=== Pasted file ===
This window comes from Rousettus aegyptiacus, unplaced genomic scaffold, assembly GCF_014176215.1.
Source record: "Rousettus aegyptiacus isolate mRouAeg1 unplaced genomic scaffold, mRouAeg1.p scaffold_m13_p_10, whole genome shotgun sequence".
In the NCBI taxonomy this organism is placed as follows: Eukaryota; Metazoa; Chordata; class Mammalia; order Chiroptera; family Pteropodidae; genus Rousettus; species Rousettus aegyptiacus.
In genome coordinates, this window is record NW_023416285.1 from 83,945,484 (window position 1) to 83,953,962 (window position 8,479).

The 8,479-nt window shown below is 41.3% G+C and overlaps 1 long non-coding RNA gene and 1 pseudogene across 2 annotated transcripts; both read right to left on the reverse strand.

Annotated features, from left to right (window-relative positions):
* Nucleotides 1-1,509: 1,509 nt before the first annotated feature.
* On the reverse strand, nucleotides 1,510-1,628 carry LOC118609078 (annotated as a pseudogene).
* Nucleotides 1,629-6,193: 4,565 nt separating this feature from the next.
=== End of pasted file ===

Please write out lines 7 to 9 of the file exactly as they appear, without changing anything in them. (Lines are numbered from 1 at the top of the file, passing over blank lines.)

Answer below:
* Nucleotides 1-1,509: 1,509 nt before the first annotated feature.
* On the reverse strand, nucleotides 1,510-1,628 carry LOC118609078 (annotated as a pseudogene).
* Nucleotides 1,629-6,193: 4,565 nt separating this feature from the next.